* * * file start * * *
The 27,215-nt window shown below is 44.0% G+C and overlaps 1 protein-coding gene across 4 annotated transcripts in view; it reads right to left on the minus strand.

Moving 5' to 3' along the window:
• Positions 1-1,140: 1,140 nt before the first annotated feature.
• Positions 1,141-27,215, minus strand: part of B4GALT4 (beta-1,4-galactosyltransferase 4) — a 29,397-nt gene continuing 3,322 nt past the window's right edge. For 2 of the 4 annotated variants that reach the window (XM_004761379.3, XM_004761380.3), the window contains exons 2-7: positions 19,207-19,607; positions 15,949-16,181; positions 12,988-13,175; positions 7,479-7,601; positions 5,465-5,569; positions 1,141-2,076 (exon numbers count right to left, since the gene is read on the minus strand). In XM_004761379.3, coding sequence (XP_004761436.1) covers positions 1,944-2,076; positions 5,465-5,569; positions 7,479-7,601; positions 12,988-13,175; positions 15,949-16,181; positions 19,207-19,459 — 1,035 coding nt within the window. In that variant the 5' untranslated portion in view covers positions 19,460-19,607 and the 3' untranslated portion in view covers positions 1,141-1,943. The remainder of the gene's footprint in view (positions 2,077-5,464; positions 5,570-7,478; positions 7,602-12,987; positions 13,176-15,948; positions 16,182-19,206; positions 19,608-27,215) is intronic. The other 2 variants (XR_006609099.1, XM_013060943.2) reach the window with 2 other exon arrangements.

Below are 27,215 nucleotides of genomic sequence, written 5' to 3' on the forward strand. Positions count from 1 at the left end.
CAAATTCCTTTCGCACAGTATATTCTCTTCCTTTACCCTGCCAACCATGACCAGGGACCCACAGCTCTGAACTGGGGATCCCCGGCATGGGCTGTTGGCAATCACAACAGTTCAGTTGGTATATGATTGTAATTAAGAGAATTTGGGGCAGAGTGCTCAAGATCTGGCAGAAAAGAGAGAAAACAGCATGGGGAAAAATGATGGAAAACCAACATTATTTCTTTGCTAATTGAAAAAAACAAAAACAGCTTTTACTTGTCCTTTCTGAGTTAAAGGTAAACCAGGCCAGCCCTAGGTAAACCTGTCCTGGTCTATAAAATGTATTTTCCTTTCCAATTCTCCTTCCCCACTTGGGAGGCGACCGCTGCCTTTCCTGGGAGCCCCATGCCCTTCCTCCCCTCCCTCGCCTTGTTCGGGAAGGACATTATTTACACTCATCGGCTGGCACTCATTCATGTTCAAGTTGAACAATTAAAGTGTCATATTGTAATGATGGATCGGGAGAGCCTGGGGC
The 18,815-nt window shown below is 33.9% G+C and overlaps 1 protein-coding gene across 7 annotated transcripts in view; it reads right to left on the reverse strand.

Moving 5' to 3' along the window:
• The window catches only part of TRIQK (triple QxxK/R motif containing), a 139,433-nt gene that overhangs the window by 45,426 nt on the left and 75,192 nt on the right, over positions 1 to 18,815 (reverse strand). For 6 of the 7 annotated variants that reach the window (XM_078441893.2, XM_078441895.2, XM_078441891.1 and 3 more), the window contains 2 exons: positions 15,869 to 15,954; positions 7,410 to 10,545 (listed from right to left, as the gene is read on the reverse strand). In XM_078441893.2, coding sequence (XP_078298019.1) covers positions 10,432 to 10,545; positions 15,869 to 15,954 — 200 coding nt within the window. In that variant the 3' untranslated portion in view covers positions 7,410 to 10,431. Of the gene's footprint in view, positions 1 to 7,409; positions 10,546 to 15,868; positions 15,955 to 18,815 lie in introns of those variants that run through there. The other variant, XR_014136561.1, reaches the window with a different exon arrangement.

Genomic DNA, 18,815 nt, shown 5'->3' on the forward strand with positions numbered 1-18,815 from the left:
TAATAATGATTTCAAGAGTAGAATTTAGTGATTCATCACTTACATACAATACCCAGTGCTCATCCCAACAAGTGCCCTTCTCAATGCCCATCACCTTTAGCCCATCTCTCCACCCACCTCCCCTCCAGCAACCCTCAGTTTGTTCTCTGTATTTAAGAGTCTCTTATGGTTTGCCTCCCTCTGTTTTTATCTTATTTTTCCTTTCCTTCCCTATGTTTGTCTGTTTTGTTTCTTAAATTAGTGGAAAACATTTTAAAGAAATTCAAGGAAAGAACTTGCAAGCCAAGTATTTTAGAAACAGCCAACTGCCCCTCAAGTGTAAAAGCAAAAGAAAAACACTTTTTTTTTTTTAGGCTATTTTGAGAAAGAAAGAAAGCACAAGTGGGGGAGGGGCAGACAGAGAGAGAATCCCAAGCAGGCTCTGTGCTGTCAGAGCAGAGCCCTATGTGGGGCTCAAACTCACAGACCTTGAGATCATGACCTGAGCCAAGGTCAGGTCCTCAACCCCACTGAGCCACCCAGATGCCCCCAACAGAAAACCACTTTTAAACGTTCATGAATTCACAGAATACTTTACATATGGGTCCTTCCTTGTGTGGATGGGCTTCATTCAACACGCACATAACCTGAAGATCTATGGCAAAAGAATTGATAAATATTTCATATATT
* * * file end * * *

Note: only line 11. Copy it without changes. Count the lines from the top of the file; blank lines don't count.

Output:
TAATAATGATTTCAAGAGTAGAATTTAGTGATTCATCACTTACATACAATACCCAGTGCTCATCCCAACAAGTGCCCTTCTCAATGCCCATCACCTTTAGCCCATCTCTCCACCCACCTCCCCTCCAGCAACCCTCAGTTTGTTCTCTGTATTTAAGAGTCTCTTATGGTTTGCCTCCCTCTGTTTTTATCTTATTTTTCCTTTCCTTCCCTATGTTTGTCTGTTTTGTTTCTTAAATTAGTGGAAAACATTTTAAAGAAATTCAAGGAAAGAACTTGCAAGCCAAGTATTTTAGAAACAGCCAACTGCCCCTCAAGTGTAAAAGCAAAAGAAAAACACTTTTTTTTTTTTAGGCTATTTTGAGAAAGAAAGAAAGCACAAGTGGGGGAGGGGCAGACAGAGAGAGAATCCCAAGCAGGCTCTGTGCTGTCAGAGCAGAGCCCTATGTGGGGCTCAAACTCACAGACCTTGAGATCATGACCTGAGCCAAGGTCAGGTCCTCAACCCCACTGAGCCACCCAGATGCCCCCAACAGAAAACCACTTTTAAACGTTCATGAATTCACAGAATACTTTACATATGGGTCCTTCCTTGTGTGGATGGGCTTCATTCAACACGCACATAACCTGAAGATCTATGGCAAAAGAATTGATAAATATTTCATATATT